No doubt Myanmar is an easy country to travel but since it is still opening up to the International community after years of military rule, relying on one source of information is not sufficient. The standard of business practices is not consistent hence any extra info is helpful and can save you big bucks. These tips will also let you know what to expect in Myanmar so that you can plan accordingly. Here are some Travel Tips to Myanmar from my personal experience in this country.
Hotel Booking – budget/mid-range vs. a luxury hotel?
To be honest, hotel standards in Myanmar are mediocre. The country is still alien to the concept of luxury stay, but the mid-range hotels under US$20-30 would do everything to make your stay comfortable.
Let me give you my personal account – I booked an average hotel in Mandalay for around US$20 per night; it was called Iceland, which was a decent hotel with breakfast, WiFi, hot water, tea & coffee facility, tour desk, cheerful staff and convenient location. On the other hand, I was looking for a grander time in Bagan amidst the pagodas and so booked a pricier hotel – Kumudara for US$57 a night (this is expensive in Myanmar context). The location of the hotel was good, but otherwise, it was a rundown property with indifferent staff, poor internet connection, and average breakfast. The worst was when I found stains on the bedsheet. For the whole time, I was cursing myself for spending so much for nothing.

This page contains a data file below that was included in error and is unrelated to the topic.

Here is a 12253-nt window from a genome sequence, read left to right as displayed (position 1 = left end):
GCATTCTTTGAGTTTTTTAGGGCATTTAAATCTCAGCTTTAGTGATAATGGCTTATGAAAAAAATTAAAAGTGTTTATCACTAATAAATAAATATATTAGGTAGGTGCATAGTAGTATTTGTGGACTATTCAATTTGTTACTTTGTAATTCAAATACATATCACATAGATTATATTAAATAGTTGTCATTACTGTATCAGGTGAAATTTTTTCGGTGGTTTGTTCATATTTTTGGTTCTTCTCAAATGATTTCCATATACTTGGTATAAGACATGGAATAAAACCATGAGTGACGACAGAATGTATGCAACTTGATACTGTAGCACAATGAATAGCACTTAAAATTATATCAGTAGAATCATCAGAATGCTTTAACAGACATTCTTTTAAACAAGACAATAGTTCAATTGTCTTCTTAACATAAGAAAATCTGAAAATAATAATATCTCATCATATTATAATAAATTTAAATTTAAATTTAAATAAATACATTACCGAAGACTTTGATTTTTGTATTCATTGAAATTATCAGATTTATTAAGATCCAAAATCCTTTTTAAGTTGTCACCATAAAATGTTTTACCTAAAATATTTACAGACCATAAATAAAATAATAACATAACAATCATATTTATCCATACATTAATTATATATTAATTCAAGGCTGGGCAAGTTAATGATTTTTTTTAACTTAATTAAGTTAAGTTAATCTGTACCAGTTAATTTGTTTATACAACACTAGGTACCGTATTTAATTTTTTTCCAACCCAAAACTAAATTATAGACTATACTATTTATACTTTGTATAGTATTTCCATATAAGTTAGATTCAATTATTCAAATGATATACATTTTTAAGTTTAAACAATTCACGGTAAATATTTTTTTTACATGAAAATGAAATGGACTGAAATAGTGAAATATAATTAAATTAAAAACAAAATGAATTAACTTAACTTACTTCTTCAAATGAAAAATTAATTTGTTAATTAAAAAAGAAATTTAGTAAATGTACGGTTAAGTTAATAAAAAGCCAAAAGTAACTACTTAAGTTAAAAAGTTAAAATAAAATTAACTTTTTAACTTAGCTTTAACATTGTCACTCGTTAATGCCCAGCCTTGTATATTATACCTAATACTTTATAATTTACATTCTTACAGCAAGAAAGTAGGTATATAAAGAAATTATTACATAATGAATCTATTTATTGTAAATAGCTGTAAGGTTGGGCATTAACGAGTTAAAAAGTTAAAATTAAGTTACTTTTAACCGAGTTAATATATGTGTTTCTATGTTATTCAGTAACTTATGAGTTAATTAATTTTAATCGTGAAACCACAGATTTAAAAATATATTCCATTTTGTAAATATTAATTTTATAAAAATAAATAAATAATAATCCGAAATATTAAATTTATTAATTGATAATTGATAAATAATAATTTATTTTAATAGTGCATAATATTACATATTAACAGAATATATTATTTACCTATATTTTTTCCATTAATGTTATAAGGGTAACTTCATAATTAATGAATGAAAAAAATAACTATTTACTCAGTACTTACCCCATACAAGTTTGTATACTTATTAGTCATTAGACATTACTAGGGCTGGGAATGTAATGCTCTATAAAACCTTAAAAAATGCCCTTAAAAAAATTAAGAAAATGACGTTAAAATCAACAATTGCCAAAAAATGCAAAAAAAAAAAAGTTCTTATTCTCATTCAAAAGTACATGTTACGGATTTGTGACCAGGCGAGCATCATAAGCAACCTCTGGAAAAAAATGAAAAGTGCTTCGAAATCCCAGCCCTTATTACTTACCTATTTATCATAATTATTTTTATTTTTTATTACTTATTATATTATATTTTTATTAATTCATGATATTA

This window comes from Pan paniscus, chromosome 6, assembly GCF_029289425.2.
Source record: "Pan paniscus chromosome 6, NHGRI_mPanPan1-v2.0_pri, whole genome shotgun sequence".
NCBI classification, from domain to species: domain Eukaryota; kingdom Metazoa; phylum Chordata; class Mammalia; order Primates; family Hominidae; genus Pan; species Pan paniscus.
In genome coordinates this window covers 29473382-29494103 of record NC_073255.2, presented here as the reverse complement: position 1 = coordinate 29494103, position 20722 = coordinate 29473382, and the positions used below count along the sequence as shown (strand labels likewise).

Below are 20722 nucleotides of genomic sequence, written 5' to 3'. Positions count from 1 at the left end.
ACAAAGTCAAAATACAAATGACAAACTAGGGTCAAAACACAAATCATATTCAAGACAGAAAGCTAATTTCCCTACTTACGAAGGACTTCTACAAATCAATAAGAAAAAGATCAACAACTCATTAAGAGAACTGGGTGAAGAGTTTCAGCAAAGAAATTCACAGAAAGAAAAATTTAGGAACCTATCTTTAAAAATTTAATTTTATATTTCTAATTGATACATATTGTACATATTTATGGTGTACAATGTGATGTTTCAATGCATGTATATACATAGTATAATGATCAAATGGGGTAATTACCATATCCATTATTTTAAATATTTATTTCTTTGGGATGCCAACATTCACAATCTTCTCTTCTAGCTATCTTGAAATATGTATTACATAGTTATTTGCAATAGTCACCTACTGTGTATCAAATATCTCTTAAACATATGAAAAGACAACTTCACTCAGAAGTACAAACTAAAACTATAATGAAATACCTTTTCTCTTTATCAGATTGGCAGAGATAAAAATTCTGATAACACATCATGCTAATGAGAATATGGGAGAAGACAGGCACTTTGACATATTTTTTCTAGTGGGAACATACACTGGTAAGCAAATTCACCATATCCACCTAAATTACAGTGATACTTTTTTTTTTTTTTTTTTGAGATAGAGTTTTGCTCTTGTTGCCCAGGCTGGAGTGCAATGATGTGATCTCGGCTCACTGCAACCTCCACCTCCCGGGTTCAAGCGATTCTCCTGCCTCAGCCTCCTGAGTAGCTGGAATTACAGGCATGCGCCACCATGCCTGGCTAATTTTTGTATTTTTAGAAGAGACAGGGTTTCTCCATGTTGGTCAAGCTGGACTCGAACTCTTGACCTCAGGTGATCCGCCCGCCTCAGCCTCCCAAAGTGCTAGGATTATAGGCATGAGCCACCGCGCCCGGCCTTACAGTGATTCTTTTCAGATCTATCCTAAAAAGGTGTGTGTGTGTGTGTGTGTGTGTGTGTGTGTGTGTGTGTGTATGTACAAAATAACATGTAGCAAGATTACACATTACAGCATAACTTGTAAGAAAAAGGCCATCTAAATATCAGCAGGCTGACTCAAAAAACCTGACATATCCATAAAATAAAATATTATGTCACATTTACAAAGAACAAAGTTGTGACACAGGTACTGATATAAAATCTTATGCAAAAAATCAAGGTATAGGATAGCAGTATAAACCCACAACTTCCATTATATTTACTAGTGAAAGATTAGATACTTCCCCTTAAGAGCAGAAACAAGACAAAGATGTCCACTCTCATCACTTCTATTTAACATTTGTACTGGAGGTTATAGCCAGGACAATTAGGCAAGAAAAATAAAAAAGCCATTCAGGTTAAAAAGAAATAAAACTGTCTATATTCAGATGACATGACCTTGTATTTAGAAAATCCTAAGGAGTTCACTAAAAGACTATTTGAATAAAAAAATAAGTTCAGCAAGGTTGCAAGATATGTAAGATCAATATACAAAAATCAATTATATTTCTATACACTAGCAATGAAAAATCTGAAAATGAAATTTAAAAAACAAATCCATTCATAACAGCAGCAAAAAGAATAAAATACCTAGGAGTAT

However, we liked Bagan, so much that we decided to extend our time here by one night, but chose to stay at the Hotel Crown Prince for US$30 which again was a great hotel in every aspect than Kumudara.
Lesson learnt was when in Myanmar, opt for hotels that cost no more than US$30 a night. Wait for a few years to indulge in the luxury in this country.
Local Food – is it hygienic?
Now, I don’t like when people ask if they wash vegetables before cooking! I don’t care as long as it is tasty and doesn’t leave my stomach upset.
I loved the local food in Myanmar. From the outside, it may fail to tempt as people use ungloved hands and sell along the dusty roads, but what did you expect in Myanmar. You signed up for it. Be brave and try different kinds of salad on the streets here. They use local ingredients and trust me it is not bad at all. It is better to ask for recommendations for local food than scouting on your own.
Photo Credits: Aditi Mittal
One place that I highly recommend for a local meal in Bagan is Ma Mae Naing on the main road. A typical Myanmar meal will come with a curry, 4-5 plates of assorted vegetables and a portion of rice – all this in less than US$7. Vegetarian options are available too.
I often had local food on my trip and do not remember getting an upset stomach on any occasion.
Photo Credits: Aditi Mittal
Currency Exchange – where to get good rates?